KINGDOM'S POLITICAL CRISIS
Crucial summit by court chiefs
Election may be nullified and a new poll called after the Supreme, Constitution and Administrative Court heads meet
The presidents of the Supreme Court, Administrative Court and Constitutional Court will hold an unprecedented meeting tomorrow to determine all legal and constitutional aspects of the electoral process. This will, most probably, lead to nullification of the April 2 snap election.
The historic meeting of top judges from the highest courts of the land follows a rare speech by His Majesty the King to Administrative Court and Supreme Court judges on Tuesday. The King told the judges to work together to find a way out to end the current political quagmire as the current ballots would not produce a legitimate Parliament.
His Majesty said an election dominated by one party was not democratic. He also questioned the legitimacy of the new Parliament, which may not have all the 500 MPs required for a quorum.
"The presidents of the Supreme Court, Constitutional Court and Supreme Administrative Courts are to discuss how best to guide the country out of the political crisis caused by the incomplete results of the April 2 election," Judge Jaran Pakdithanakul said yesterday.
Legally, the issues are not too difficult to resolve, but it is vital that the situation be tackled with care and in a fashion that upholds the national interest, Jaran added.
He called for all the conflicting parties to stop fanning the flames of political bitterness to give the judiciary a chance to resolve the situation.
The full bench of 87 Supreme Court judges are expected to hold a closed meeting today first to find a common stand regarding the electoral outcome. Then Supreme Court President Chanchai Likhitjittha would consult and compare notes with his counterparts - Phan Chantarapan of the Constitution Court, and Ackaratorn Chularat of the Supreme Administrative Court.
Ackaratorn said the courts and politicians should follow the King's advice and work together to overcome the crisis.
"Everyone has clearly heard the royal statement and should have understood it," he said.
He added that he has no opinion yet on whether the poll results should be cancelled.
"Please do not try to interpret the royal statement and jump to an early conclusion about the election cancellation because every dispute would have to be resolved in accordance with the law," he said.
Phan of the Constitution Court said he held a meeting yesterday with his fellow judges to determine the legal and constitutional aspects involving the electoral process, which consisted of four major issues.
First, the Constitutional Court judges looked at their jurisdiction involving in the electoral process. Second, they reviewed the status of the present electoral system. Third, they looked at royal power through Article 7 of the Constitution. Fourth, they would come up with recommendations to share with the judges of other courts.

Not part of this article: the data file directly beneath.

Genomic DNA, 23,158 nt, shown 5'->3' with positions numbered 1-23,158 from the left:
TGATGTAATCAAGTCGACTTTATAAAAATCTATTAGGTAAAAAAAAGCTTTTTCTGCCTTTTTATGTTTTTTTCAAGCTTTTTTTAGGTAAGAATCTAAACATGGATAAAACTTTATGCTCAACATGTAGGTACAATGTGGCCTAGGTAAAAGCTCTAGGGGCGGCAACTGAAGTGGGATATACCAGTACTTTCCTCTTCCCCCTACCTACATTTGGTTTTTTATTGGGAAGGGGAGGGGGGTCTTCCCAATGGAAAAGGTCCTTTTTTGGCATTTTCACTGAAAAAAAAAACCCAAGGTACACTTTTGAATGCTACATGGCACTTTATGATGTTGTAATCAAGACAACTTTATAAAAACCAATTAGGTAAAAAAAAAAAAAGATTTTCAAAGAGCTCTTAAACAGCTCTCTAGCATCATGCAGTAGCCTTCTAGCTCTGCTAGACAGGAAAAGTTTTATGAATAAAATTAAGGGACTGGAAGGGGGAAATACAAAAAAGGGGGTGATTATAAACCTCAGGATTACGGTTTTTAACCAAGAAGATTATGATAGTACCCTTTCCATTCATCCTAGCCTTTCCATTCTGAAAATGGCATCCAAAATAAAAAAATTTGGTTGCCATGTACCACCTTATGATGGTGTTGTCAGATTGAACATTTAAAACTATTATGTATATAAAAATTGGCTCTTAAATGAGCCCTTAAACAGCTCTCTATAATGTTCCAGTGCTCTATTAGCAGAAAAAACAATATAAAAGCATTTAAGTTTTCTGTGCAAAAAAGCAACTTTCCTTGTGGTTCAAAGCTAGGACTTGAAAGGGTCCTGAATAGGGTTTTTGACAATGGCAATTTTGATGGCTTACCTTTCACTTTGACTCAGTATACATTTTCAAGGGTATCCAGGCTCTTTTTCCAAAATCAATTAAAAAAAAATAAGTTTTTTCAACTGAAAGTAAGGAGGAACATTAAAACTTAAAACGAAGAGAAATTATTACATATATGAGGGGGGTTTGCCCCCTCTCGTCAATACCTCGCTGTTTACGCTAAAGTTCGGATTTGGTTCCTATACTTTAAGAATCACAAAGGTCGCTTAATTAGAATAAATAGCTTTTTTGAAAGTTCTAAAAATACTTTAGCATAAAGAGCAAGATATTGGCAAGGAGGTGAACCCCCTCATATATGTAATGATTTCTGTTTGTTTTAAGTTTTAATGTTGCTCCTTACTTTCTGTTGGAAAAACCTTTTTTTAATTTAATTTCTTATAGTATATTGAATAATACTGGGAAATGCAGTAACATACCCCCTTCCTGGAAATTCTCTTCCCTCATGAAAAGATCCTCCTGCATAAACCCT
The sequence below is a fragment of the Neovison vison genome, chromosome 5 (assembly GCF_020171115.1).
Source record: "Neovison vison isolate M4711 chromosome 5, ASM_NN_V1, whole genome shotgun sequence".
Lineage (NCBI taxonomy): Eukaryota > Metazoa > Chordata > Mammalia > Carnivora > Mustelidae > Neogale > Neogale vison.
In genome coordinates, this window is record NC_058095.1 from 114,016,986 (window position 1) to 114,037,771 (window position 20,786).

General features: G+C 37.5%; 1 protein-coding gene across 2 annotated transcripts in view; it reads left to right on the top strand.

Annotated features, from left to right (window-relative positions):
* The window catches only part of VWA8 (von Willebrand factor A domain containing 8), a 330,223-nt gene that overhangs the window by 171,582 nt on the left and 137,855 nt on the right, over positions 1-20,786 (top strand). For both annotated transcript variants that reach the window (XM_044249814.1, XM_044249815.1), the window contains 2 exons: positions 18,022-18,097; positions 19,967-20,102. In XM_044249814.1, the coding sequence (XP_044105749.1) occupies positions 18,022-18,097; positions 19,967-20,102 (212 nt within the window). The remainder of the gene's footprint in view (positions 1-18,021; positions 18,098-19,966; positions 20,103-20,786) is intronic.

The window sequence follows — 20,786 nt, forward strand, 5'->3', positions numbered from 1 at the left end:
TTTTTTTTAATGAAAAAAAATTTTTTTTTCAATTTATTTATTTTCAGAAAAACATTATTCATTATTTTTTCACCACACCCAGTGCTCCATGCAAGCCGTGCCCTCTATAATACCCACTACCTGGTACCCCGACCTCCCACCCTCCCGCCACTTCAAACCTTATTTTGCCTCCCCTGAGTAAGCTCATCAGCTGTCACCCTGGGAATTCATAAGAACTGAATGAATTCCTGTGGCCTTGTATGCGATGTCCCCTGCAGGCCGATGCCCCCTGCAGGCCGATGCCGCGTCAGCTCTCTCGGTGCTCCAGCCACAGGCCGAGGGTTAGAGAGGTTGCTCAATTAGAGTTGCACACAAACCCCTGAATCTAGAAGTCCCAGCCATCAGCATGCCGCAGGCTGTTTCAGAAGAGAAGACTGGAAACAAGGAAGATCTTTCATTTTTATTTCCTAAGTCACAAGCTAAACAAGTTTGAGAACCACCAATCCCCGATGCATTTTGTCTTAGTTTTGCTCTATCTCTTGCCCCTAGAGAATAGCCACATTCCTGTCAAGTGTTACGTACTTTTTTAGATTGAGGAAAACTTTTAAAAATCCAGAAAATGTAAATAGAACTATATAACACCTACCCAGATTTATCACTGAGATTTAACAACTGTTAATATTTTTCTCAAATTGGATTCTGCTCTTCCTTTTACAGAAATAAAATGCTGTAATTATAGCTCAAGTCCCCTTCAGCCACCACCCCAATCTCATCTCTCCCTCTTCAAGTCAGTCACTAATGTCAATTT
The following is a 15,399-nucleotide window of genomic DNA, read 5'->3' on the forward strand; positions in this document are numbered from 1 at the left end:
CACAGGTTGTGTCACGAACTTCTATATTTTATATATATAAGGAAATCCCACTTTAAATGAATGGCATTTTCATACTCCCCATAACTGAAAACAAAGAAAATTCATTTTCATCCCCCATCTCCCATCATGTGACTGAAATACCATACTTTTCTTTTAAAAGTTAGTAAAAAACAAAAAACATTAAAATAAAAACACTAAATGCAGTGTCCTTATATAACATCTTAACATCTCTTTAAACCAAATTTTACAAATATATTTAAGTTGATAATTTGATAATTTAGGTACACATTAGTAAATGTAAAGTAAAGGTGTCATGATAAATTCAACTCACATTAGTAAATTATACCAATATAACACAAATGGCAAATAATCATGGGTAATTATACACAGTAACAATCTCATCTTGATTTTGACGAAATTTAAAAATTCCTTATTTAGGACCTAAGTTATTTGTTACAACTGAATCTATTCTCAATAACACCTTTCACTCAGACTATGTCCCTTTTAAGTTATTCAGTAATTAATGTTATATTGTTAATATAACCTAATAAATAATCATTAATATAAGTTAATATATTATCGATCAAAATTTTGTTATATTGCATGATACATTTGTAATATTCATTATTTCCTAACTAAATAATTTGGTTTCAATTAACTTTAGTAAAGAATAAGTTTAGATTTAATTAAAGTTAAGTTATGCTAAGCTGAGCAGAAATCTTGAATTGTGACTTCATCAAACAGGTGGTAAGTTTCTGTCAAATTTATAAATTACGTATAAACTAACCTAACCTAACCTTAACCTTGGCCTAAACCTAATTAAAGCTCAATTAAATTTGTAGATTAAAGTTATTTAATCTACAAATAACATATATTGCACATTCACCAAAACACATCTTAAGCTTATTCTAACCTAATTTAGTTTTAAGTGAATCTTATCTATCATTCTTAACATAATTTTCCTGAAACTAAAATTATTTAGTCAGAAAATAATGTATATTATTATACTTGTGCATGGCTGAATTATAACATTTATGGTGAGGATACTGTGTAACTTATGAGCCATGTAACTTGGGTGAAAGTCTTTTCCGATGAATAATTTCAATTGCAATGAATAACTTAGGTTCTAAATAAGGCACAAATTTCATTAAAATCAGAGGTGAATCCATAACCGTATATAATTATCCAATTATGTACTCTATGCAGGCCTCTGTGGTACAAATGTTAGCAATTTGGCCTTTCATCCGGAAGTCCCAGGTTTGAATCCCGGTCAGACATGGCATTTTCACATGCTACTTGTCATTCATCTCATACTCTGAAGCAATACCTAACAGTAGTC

Phan said he expected the judicial intervention would lead to an amicable solution.
Phan said he would listen to his fellow judges at today's meeting for ideas on how to resolve the crisis and would discuss the jurisdiction of his court.
Due to a boycott from the Opposition parties, the April 2 snap election has run into a big snag. A host of the Thai Rak Thai candidates have been outvoted by "no-votes". Dozens of constituencies in the virtual one-party election have rejected TRT candidates, who have failed to muster at least 20 per cent of the votes.
The Election Commission has also been criticised for conducting the electoral process in a biased way, with decisions favouring the ruling Thai Rak Thai Party and contrary to several election laws.
However, Election Commission chairman Vasana Puemlarp was defiant yesterday and signalled that the third round of balloting would go ahead unless the country's three top courts rule otherwise.
"The EC is duty-bound to manage the electoral process within the timeframe as specified by the election law," he said.
EC member Prinya Nakchudtree dismissed speculation that the royal comments on Tuesday were critical of the election outcome. "The EC will definitely heed the royal advice - that is to complete the electoral process in order to activate the House to form the next government," he said.
The People's Network for Election (PNet) yesterday urged the Election Commission (EC) to cancel the third round of elections in the South in the constituencies where single candidates had failed twice to win the minimum required votes.
Asked whether the election should be cancelled, General Ruengroj Mahasaranont, the Supreme Commander, said: "It should be that way. All the people in the country should help each other in order to end the problems. The speech of His Majesty the King at the end called for us to work with each other to find a way out."
Somchai Preechasilapakul, a law lecturer at Chiang Mai University, said the only way out of the current political deadlock is to nullify the April 2 election and call for a new election, with all major parties participating.
"Even though Thai Rak Thai would return to form the new government, the new government must commit to political reform and show how to resolve all problems in order to rebuild society," he said.